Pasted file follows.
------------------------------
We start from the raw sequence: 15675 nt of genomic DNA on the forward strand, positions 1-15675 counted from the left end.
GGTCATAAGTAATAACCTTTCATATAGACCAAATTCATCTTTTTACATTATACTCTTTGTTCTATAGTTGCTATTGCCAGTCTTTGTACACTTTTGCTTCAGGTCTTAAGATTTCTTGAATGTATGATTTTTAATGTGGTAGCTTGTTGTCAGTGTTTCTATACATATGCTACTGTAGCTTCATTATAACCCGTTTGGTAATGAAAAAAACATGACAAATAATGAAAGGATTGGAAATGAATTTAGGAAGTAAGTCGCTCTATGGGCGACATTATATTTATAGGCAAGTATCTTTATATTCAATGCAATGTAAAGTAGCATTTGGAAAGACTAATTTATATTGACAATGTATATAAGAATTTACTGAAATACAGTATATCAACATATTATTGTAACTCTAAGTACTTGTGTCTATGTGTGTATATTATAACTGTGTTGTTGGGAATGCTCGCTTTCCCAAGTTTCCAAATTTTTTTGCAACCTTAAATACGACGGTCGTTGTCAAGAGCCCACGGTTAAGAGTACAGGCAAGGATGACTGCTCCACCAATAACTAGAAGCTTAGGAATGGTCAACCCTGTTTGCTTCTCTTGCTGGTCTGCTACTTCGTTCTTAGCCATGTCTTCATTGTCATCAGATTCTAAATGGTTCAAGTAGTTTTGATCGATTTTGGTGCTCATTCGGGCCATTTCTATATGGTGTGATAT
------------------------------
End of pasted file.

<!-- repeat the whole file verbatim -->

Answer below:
We start from the raw sequence: 15675 nt of genomic DNA on the forward strand, positions 1-15675 counted from the left end.
GGTCATAAGTAATAACCTTTCATATAGACCAAATTCATCTTTTTACATTATACTCTTTGTTCTATAGTTGCTATTGCCAGTCTTTGTACACTTTTGCTTCAGGTCTTAAGATTTCTTGAATGTATGATTTTTAATGTGGTAGCTTGTTGTCAGTGTTTCTATACATATGCTACTGTAGCTTCATTATAACCCGTTTGGTAATGAAAAAAACATGACAAATAATGAAAGGATTGGAAATGAATTTAGGAAGTAAGTCGCTCTATGGGCGACATTATATTTATAGGCAAGTATCTTTATATTCAATGCAATGTAAAGTAGCATTTGGAAAGACTAATTTATATTGACAATGTATATAAGAATTTACTGAAATACAGTATATCAACATATTATTGTAACTCTAAGTACTTGTGTCTATGTGTGTATATTATAACTGTGTTGTTGGGAATGCTCGCTTTCCCAAGTTTCCAAATTTTTTTGCAACCTTAAATACGACGGTCGTTGTCAAGAGCCCACGGTTAAGAGTACAGGCAAGGATGACTGCTCCACCAATAACTAGAAGCTTAGGAATGGTCAACCCTGTTTGCTTCTCTTGCTGGTCTGCTACTTCGTTCTTAGCCATGTCTTCATTGTCATCAGATTCTAAATGGTTCAAGTAGTTTTGATCGATTTTGGTGCTCATTCGGGCCATTTCTATATGGTGTGATAT